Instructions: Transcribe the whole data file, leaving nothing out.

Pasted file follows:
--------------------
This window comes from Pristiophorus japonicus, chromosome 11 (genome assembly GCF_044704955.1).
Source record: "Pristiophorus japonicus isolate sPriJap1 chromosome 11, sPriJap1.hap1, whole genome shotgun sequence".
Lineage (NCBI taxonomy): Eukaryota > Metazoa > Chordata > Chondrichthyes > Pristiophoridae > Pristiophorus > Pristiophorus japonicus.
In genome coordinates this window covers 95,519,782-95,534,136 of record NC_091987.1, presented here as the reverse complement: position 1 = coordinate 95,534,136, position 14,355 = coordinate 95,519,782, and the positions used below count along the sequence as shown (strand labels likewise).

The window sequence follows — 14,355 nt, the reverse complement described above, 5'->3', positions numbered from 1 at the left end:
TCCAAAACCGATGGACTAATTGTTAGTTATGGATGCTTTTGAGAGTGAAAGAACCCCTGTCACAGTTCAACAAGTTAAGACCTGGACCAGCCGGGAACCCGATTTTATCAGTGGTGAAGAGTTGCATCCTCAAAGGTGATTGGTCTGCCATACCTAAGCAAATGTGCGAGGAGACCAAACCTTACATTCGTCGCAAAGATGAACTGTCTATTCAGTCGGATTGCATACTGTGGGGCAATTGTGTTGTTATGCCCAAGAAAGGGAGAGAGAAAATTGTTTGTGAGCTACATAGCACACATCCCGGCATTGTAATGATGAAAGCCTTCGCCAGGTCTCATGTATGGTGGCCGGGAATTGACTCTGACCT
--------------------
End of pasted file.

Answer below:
This window comes from Pristiophorus japonicus, chromosome 11 (genome assembly GCF_044704955.1).
Source record: "Pristiophorus japonicus isolate sPriJap1 chromosome 11, sPriJap1.hap1, whole genome shotgun sequence".
Lineage (NCBI taxonomy): Eukaryota > Metazoa > Chordata > Chondrichthyes > Pristiophoridae > Pristiophorus > Pristiophorus japonicus.
In genome coordinates this window covers 95,519,782-95,534,136 of record NC_091987.1, presented here as the reverse complement: position 1 = coordinate 95,534,136, position 14,355 = coordinate 95,519,782, and the positions used below count along the sequence as shown (strand labels likewise).

The window sequence follows — 14,355 nt, the reverse complement described above, 5'->3', positions numbered from 1 at the left end:
TCCAAAACCGATGGACTAATTGTTAGTTATGGATGCTTTTGAGAGTGAAAGAACCCCTGTCACAGTTCAACAAGTTAAGACCTGGACCAGCCGGGAACCCGATTTTATCAGTGGTGAAGAGTTGCATCCTCAAAGGTGATTGGTCTGCCATACCTAAGCAAATGTGCGAGGAGACCAAACCTTACATTCGTCGCAAAGATGAACTGTCTATTCAGTCGGATTGCATACTGTGGGGCAATTGTGTTGTTATGCCCAAGAAAGGGAGAGAGAAAATTGTTTGTGAGCTACATAGCACACATCCCGGCATTGTAATGATGAAAGCCTTCGCCAGGTCTCATGTATGGTGGCCGGGAATTGACTCTGACCT